We could learn so much from the birds, the bees, and the butterflies!
'A hive for the buzzing bees
A nest for birds
There ain't no words
For the beauty, the splendor, the wonder of the.. ' by the Cowsills
OF THE TREES!!!!
Having read both Finding the Mother Tree, and The Hidden Life of Trees, I have decided to allow the centre of our forest, the little piece untouched by my saw and slippers, to remain as it is.
This small portion of the forest is home to three large oak trees, numerous pine and spruce trees, and a variety of coniferous and decidous saplings. Plus grasses, ferns, wild flowers, and a wide variety of fungi.
A forest where the trees connect with the soil, with the fungi and the mushrooms, communicating through a large underground network.
While looking at this part of the forest, I am reminded of a story my father used to tell about his first impressions of this new country, Canada, he and his small family were about to call home.
When stepping off of the train, surrounded by forest, he surveyed the area and thought to himself, ‘it won’t be difficult to find employment in this country, they have yet to trim their trees.’
In the forest the Mother Trees recognizes, and talks to their kin, shaping future generations.
I just finished reading The Hidden Life of Trees by Peter Wohlleben, and discovered what trees feel and how they communicate. In Wohlleben’s work, his research follows the science of, Canadian, Suzanne Simard whose story is told in her book, Finding the Mother Tree. These two books have taught me so much about my little forest, which I have separated into three parts. The first being The Planted Forest.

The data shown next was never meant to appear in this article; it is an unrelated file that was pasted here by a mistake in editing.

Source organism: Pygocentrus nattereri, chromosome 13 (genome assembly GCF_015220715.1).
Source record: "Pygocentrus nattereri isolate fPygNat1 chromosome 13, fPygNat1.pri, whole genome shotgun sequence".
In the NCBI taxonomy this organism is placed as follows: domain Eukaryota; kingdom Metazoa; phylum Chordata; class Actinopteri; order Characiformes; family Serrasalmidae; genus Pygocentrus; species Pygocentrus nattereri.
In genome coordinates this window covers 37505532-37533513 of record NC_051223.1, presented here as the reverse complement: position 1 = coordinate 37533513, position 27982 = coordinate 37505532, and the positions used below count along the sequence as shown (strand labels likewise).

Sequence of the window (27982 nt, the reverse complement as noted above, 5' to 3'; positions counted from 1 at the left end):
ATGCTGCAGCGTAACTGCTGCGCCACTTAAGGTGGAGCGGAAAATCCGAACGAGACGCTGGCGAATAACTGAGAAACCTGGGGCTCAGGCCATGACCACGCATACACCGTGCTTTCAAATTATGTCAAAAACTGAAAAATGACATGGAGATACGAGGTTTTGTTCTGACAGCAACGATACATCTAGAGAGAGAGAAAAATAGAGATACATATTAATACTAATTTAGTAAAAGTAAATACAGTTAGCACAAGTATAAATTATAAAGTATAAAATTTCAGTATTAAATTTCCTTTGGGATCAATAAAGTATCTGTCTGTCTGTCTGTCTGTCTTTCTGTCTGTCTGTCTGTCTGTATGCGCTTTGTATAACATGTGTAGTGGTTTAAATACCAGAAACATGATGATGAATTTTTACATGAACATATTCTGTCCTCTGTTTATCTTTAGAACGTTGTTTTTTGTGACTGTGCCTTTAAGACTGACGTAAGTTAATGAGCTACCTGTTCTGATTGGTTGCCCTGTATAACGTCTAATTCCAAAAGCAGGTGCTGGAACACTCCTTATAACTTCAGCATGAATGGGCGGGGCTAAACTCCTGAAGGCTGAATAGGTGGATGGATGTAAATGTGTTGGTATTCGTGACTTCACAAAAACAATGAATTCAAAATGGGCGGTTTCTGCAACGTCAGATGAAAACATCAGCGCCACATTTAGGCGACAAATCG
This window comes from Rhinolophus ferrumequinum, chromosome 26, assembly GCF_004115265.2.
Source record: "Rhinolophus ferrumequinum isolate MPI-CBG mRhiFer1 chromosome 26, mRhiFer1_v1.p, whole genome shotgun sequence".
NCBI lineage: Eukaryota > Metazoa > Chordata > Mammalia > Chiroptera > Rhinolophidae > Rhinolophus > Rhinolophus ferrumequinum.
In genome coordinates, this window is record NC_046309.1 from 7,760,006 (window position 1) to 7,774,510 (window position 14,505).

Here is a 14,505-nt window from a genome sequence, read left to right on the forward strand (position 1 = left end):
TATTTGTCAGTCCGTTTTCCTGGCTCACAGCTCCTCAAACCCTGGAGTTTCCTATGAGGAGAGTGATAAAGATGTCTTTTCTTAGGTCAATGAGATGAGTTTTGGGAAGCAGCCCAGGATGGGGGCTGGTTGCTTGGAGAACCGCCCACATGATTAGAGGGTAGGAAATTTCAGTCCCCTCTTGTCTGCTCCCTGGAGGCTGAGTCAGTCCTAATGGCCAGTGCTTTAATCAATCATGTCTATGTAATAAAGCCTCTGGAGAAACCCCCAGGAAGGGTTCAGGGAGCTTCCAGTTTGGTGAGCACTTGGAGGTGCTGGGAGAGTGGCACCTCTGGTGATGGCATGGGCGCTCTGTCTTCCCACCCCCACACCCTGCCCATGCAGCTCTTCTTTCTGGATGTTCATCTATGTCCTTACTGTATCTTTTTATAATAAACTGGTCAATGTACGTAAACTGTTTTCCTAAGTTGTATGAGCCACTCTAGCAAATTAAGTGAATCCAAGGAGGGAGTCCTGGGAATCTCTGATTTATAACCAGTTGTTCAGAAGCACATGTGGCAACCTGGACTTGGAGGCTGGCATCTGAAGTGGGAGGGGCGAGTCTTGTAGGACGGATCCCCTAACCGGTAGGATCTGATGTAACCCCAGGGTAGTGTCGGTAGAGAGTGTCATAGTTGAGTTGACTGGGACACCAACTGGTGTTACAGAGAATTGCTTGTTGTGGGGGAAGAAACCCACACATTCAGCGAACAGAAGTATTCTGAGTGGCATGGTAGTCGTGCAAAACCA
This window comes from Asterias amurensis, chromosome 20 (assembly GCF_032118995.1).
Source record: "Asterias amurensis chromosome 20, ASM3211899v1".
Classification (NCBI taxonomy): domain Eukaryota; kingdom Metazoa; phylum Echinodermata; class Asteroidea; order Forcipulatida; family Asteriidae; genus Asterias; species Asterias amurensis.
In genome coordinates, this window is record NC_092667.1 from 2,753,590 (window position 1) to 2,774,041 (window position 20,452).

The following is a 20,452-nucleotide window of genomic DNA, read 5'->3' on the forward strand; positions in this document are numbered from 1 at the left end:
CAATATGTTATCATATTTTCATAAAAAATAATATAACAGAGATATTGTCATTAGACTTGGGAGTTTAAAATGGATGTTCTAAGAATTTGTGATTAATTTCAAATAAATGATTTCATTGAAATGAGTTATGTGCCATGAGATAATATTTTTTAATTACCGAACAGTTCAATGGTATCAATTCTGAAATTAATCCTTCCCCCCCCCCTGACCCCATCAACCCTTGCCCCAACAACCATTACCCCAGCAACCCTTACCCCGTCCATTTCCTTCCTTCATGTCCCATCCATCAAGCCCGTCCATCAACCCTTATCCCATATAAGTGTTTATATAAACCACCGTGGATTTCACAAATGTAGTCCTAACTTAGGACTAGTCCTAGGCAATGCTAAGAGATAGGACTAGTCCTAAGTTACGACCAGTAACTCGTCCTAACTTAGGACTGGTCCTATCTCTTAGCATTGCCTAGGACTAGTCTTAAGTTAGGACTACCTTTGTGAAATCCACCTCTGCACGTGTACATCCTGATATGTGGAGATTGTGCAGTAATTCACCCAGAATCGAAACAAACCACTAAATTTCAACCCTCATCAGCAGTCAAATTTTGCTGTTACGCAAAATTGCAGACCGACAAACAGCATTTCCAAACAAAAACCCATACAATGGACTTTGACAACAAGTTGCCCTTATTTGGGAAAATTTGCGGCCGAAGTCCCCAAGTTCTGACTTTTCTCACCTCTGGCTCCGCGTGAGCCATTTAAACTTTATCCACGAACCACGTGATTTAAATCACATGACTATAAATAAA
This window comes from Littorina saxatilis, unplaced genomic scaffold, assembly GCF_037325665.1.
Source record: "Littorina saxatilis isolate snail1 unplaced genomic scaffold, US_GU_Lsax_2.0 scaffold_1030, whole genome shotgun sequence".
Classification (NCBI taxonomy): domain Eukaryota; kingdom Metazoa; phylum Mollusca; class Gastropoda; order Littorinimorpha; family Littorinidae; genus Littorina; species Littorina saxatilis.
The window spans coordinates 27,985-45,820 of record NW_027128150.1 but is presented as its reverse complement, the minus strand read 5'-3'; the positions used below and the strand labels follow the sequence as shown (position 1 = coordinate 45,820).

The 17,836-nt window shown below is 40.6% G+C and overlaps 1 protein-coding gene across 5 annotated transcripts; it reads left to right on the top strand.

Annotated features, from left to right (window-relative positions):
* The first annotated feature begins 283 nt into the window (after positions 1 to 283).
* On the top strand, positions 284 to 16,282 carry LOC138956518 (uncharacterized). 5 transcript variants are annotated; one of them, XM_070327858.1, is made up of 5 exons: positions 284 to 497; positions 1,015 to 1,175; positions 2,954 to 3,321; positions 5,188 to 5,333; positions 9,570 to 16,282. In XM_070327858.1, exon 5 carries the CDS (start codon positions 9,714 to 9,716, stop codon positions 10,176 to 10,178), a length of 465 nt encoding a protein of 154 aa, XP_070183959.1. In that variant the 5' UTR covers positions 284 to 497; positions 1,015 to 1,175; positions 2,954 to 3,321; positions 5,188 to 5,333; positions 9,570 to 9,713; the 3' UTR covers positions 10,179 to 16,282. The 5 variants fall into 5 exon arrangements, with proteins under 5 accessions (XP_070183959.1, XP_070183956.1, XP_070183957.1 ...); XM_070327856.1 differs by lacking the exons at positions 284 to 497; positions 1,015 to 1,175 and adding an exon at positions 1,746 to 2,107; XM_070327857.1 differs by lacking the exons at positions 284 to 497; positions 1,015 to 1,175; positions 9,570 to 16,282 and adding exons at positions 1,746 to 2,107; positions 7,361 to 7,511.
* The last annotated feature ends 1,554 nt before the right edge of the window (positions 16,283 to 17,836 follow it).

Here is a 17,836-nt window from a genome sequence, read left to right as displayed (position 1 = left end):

This part of our forest was planted. I had brought home a couple of bundles of spruce saplings from a tree nursery where I had seasonal employment. My father stopped by and planted these little spruts in the northeast corner of our property. His work being interrupted as he had to rescue two, adventurous, three year olds. Returning them to their moms, after they had left the backyard and were traveling down the road to visit their dads at work.
He planted these seeding, in straight rows. They bordered on a much taller pine forest that had been planted years earlier by the Ministry of Natural Resources. He planted these trees thirty-five years ago.
Left unattended, these seedlings grew into trees. The forest becoming the beautiful sanctuary it is today. Occasionally they gave one of their own to adorn our living room at Christmas time.
This past year I have spent a lot of time in this part of the forest. I trimmed branches and removed dead trees.
I’ve learned from reading this past week, that forests allowed to develop on their own provide for one another, and communicate with one another.
Trees planted by people remain individuals, growing independently. They will age, but not to the years of those left to naturalize on their own.
I went back into this forest today. I sat on my bench. It is made from the branches of the cedar tree on the opposite side of our property. I contemplated, what would these trees be like if they communicated with one another?
Experimenting with my portrait lens, taking photos of flowers in the rain
Loving this new lens!
It was such an amazing feeling, standing on a dock, in the midst of the crisp, white beauty of 50 or more, Trumpeter Swans!
A great sign that winter is almost over is the arrival, to our area, of the magnificent Trumpeter Swan. Last evening, a friend shared with us that a large flock of these beautiful creatures had landed on a small beach in the little town of Washago.
Today, we went on a road trip to this wonderful, little spot.
We met a lovely couple who shared that they have been stopping by, a couple of times a week, with a bucket of corn, for the swans, and for the ducks.